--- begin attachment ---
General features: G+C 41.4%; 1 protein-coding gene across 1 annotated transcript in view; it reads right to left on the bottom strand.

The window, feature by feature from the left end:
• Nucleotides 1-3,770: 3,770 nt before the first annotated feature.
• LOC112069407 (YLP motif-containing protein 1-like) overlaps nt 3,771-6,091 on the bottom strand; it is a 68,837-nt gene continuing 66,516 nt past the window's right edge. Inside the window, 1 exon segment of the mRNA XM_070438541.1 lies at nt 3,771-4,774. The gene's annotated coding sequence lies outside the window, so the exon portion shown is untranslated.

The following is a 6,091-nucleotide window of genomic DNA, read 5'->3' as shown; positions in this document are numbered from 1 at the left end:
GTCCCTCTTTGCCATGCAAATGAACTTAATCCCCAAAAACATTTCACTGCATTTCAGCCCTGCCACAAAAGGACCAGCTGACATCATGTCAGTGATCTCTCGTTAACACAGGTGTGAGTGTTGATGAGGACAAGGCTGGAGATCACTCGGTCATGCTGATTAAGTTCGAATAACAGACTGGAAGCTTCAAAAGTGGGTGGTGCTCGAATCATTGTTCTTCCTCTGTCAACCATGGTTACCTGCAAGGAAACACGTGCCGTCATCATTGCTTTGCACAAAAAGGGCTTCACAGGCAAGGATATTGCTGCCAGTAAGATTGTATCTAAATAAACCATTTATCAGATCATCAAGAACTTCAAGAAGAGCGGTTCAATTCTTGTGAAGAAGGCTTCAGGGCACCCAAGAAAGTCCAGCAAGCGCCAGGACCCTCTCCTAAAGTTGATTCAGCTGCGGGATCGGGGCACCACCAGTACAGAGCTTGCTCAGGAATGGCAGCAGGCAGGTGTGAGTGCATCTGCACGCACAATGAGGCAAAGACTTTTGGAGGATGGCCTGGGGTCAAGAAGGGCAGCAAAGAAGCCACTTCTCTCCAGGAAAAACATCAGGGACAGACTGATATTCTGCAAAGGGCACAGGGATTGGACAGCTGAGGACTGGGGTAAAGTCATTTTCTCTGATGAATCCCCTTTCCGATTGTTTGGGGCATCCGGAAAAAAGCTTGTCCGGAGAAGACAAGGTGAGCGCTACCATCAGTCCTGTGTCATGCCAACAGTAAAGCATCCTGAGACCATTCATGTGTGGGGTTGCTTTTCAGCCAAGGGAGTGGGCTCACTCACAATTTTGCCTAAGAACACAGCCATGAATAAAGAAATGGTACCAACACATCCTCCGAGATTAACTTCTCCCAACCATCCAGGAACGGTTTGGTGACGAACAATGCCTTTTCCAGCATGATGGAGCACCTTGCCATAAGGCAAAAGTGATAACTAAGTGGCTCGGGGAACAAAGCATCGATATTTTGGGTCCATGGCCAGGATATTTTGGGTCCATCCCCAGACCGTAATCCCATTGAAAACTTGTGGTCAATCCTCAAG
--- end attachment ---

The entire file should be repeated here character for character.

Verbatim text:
General features: G+C 41.4%; 1 protein-coding gene across 1 annotated transcript in view; it reads right to left on the bottom strand.

The window, feature by feature from the left end:
• Nucleotides 1-3,770: 3,770 nt before the first annotated feature.
• LOC112069407 (YLP motif-containing protein 1-like) overlaps nt 3,771-6,091 on the bottom strand; it is a 68,837-nt gene continuing 66,516 nt past the window's right edge. Inside the window, 1 exon segment of the mRNA XM_070438541.1 lies at nt 3,771-4,774. The gene's annotated coding sequence lies outside the window, so the exon portion shown is untranslated.

The following is a 6,091-nucleotide window of genomic DNA, read 5'->3' as shown; positions in this document are numbered from 1 at the left end:
GTCCCTCTTTGCCATGCAAATGAACTTAATCCCCAAAAACATTTCACTGCATTTCAGCCCTGCCACAAAAGGACCAGCTGACATCATGTCAGTGATCTCTCGTTAACACAGGTGTGAGTGTTGATGAGGACAAGGCTGGAGATCACTCGGTCATGCTGATTAAGTTCGAATAACAGACTGGAAGCTTCAAAAGTGGGTGGTGCTCGAATCATTGTTCTTCCTCTGTCAACCATGGTTACCTGCAAGGAAACACGTGCCGTCATCATTGCTTTGCACAAAAAGGGCTTCACAGGCAAGGATATTGCTGCCAGTAAGATTGTATCTAAATAAACCATTTATCAGATCATCAAGAACTTCAAGAAGAGCGGTTCAATTCTTGTGAAGAAGGCTTCAGGGCACCCAAGAAAGTCCAGCAAGCGCCAGGACCCTCTCCTAAAGTTGATTCAGCTGCGGGATCGGGGCACCACCAGTACAGAGCTTGCTCAGGAATGGCAGCAGGCAGGTGTGAGTGCATCTGCACGCACAATGAGGCAAAGACTTTTGGAGGATGGCCTGGGGTCAAGAAGGGCAGCAAAGAAGCCACTTCTCTCCAGGAAAAACATCAGGGACAGACTGATATTCTGCAAAGGGCACAGGGATTGGACAGCTGAGGACTGGGGTAAAGTCATTTTCTCTGATGAATCCCCTTTCCGATTGTTTGGGGCATCCGGAAAAAAGCTTGTCCGGAGAAGACAAGGTGAGCGCTACCATCAGTCCTGTGTCATGCCAACAGTAAAGCATCCTGAGACCATTCATGTGTGGGGTTGCTTTTCAGCCAAGGGAGTGGGCTCACTCACAATTTTGCCTAAGAACACAGCCATGAATAAAGAAATGGTACCAACACATCCTCCGAGATTAACTTCTCCCAACCATCCAGGAACGGTTTGGTGACGAACAATGCCTTTTCCAGCATGATGGAGCACCTTGCCATAAGGCAAAAGTGATAACTAAGTGGCTCGGGGAACAAAGCATCGATATTTTGGGTCCATGGCCAGGATATTTTGGGTCCATCCCCAGACCGTAATCCCATTGAAAACTTGTGGTCAATCCTCAAG